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Identification of novel modifiable risk factors of gastric adenocarcinoma

Wang, Zhensheng (2017) Identification of novel modifiable risk factors of gastric adenocarcinoma. Doctoral Dissertation, University of Pittsburgh. (Unpublished)

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Abstract

Gastric cancer is the fifth most common occurred cancer worldwide. The predominant higher incidence of gastric cancer among males and the diminishing difference after age of 60 years suggests a potential protective effect of female hormones. In Chapter One, we found late age at natural menopause was associated with reduced risk of gastric cancer (≥55 vs. ≤ 45years old: HR=0.50, 95% CI: 0.25-0.99). Greater years of menstrual cycling were associated with a decreased risk of gastric adenocarcinoma (4th versus 1st quartile: HR=0.67, 95%CI: 0.46-0.96). Both ever use of oral contraceptives (OCs) and hormone replacement therapy (HRT) were also associated with reduced risk of gastric adenocarcinoma; the HRs (95% CIs) were 0.40 (0.17-0.90) for use of HRT >3 years and 0.67 (0.47-0.94) for ever use of OCs, compared with never use. In Chapter Two, a prospective analysis of composite lifestyle factors and gastric cancer risk further elucidated that composite scores representing healthy lifestyles were significantly associated with reduced risk of gastric adenocarcinoma in a dose-dependent manner. HRs (95% CIs) for total, cardia, and non-cardia gastric adenocarcinoma for the highest (score 5) versus lowest composite score (score 0/1/2) were 0.42 (0.31-0.57), 0.22 (0.10-0.47), and 0.55 (0.39-0.78), respectively (all Ptrend<0.001). These findings are very encouraging for a comprehensive strategy for promoting healthy living that could be effective for primary prevention of gastric cancer even in populations with a relatively high background risk of gastric cancer and high prevalence of H. pylori. No prospective evidence was available to elucidate the association between extreme telomere length and gastric cancer risk. In Chapter Three, we conducted a prospective analysis found that both extreme short (1st vs. 2nd quintile: HR=1.63, 95% CI: 1.08-2.47) and long (5th vs. 2nd quintile: HR=1.55, 95% CI: 0.97-2.47) telomere length is associated with increased risk of gastric adenocarcinoma. The public health significance of these findings is the identification of novel modifiable risk factors among certain population subgroups with high risk of gastric adenocarcinoma and paving way for future preventative strategies.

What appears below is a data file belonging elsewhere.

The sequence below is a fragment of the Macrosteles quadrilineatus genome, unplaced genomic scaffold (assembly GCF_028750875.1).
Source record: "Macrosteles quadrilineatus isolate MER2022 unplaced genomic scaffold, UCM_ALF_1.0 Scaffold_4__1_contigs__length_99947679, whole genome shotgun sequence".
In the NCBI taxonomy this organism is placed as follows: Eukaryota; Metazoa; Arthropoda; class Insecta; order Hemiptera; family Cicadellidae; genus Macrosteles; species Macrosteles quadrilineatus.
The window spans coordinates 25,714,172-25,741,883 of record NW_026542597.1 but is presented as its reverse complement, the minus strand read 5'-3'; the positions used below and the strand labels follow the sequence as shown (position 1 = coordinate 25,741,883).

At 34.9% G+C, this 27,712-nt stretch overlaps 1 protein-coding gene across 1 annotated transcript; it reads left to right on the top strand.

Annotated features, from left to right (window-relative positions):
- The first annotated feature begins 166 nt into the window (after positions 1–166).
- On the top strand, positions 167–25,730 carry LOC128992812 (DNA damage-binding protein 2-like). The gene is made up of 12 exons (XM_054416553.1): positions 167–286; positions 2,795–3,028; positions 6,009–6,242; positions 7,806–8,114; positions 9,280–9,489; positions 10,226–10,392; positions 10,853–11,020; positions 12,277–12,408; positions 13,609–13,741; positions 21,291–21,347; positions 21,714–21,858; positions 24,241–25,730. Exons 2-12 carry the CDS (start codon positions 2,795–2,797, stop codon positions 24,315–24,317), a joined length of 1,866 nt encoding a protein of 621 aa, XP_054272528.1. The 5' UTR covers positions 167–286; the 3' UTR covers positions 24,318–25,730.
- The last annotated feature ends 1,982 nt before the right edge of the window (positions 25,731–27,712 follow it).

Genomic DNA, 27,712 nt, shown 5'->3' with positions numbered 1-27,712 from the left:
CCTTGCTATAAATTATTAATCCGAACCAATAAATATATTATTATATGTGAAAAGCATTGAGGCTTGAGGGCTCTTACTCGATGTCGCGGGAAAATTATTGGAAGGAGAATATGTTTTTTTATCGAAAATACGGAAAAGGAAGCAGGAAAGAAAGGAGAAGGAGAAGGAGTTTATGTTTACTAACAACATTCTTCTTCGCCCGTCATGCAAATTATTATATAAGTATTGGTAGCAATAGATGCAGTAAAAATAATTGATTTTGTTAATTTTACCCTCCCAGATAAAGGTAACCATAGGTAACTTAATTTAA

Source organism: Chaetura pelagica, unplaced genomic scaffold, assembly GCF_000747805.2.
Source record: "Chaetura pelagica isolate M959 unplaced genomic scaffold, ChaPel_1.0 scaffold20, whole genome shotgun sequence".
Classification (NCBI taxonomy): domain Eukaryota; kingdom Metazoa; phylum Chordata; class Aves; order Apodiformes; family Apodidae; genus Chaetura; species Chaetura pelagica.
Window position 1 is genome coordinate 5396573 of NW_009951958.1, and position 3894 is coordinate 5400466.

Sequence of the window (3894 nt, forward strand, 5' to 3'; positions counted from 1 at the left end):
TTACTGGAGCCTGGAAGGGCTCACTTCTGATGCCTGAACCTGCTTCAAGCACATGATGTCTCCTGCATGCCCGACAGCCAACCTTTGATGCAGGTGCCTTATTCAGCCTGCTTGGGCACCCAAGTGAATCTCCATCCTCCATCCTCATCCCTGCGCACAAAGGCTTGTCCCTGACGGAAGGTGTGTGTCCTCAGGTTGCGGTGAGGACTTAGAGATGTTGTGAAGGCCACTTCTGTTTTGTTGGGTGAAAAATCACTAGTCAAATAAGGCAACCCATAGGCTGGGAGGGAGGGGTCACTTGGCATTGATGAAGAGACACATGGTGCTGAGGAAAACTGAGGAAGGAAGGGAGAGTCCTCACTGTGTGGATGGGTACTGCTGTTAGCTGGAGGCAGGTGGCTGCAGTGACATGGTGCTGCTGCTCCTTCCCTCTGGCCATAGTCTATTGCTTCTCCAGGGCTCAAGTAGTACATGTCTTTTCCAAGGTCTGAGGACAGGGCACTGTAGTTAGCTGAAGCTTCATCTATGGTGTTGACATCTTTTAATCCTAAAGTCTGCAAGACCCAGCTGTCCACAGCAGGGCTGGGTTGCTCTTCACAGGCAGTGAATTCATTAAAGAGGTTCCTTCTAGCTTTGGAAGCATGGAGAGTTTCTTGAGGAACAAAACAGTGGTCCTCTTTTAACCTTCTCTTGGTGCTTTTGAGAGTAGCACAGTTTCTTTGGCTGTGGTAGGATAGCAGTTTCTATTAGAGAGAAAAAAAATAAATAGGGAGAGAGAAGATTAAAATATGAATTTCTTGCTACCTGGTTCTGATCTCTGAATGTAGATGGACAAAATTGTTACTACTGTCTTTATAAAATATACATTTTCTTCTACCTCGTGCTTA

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Details

Item Type: University of Pittsburgh ETD
Status: Unpublished
Creators/Authors:
CreatorsEmailPitt UsernameORCID
Wang, Zhenshengzhw49@pitt.eduzhw49
ETD Committee:
TitleMemberEmail AddressPitt UsernameORCID
Committee ChairYuan, Jian-Minyuanj@upmc.eduyuanj
Committee MemberBodnar, Lisabodnar@edc.pitt.edubodnar
Committee MemberTalbott, Evelyneot1@pitt.edueot1
Committee MemberPark, Seo Youngsyp8@pitt.edusyp8
Date: 25 September 2017
Date Type: Publication
Defense Date: 16 May 2017
Approval Date: 25 September 2017
Submission Date: 27 July 2017
Access Restriction: No restriction; Release the ETD for access worldwide immediately.
Number of Pages: 91
Institution: University of Pittsburgh
Schools and Programs: Graduate School of Public Health > Epidemiology
Degree: PhD - Doctor of Philosophy
Thesis Type: Doctoral Dissertation
Refereed: Yes
Uncontrolled Keywords: gastric cancer, epidemiology, risk factors, prospective cohort study, female hormones, composite lifestyle factors, telomere length, Singapore Chinese Health Study
Date Deposited: 25 Sep 2017 14:28
Last Modified: 25 Sep 2017 14:28
URI: http://d-scholarship.pitt.edu/id/eprint/31310

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